Review: The Only Good Indians by Stephen Graham Jones

Synopsis: A tale of revenge, cultural identity, and the cost of breaking from tradition in this latest novel from the Jordan Peele of horror literature, Stephen Graham Jones.

Seamlessly blending classic horror and a dramatic narrative with sharp social commentary, The Only Good Indians follows four American Indian men after a disturbing event from their youth puts them in a desperate struggle for their lives. Tracked by an entity bent on revenge, these childhood friends are helpless as the culture and traditions they left behind catch up to them in a violent, vengeful way.

Genre: Horror, Fiction, Thriller, Adult

Published: July 14th, 2020

Length: 310 pages

My Rating: 4.5/5

Some dead things haven’t truly died, they are just biding their time. Years after a poor decision changes their lives, four friends have grown up, moved on, and put their past behind them. But the past hasn’t forgotten them, and now no matter how far they run, their past will catch up with them.

Wow, just….wow. I haven’t had a book stick in my brain like this in a long time. I didn’t know what to expect at first. The book starts off slowly, and the horror just sort of creeps up on you. When it finally takes off, it’s almost too much to handle. It kept me on my toes the whole way through, and I couldn’t stop thinking about the story even after I put the book down. 

Stephen Graham Jones really knows how to build his characters. We get to know them intimately – the way they think, their past and present selves – without feeling overloaded or too far removed from the main storyline. Each time the point of view switched, we are given a new perspective, with a unique voice. I loved the depth of detail the author went into for the story, especially in the seemingly minor aspects, like basketball and motorcycles. I learned about several new subjects just by reading this book. The “monster” was a new one for me, I have never heard of this sort of lore in any myths or fairytales I’ve read before. I ended up devouring the last half of this book in less than a day, because I needed to know what was going to happen next. All of the reading had to happen during the day though, I couldn’t handle this book too close to when I went to sleep because the images it left would give me nightmares. I think the author was really able to capture the theme of cultural identity, while also providing a gripping plot of vengeance and horror.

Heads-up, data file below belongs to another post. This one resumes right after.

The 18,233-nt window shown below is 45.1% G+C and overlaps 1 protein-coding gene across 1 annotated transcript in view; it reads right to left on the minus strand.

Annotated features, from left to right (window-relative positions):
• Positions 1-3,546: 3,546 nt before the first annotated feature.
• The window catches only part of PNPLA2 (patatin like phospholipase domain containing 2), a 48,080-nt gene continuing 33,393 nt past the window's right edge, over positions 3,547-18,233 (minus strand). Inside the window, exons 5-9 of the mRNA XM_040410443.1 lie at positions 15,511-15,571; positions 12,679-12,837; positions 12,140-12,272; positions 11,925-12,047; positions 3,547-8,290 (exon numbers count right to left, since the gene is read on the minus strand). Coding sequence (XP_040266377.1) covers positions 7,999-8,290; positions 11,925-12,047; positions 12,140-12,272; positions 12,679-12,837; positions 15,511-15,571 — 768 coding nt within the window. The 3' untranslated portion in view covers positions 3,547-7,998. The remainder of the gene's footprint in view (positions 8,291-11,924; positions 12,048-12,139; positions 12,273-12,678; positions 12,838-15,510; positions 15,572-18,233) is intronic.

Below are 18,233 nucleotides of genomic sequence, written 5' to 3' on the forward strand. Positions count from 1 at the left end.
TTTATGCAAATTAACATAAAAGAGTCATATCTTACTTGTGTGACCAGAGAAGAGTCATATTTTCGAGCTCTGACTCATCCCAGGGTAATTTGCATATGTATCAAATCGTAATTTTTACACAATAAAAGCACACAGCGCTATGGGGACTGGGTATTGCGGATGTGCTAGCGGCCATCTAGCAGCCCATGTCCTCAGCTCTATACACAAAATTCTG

This was a very good book, and I enjoyed it even though it fell way outside of my normal reading preferences. I guess it’s good to get outside of my comfort zone once in a while. I will admit, I did have a bit of trouble with the shear amount of gore the story contains. I’m not overly squeamish, but some of the descriptions really shook me, and lingered with me for days afterwards. That’s why I have several trigger warnings for this book, which are listed below to avoid spoilers. If you are a fan of horror and want to expand your repertoire, I highly recommend this book.

***Slight Spoilers Ahead***

TW: Graphic descriptions of gore, Body horror, Violence against women

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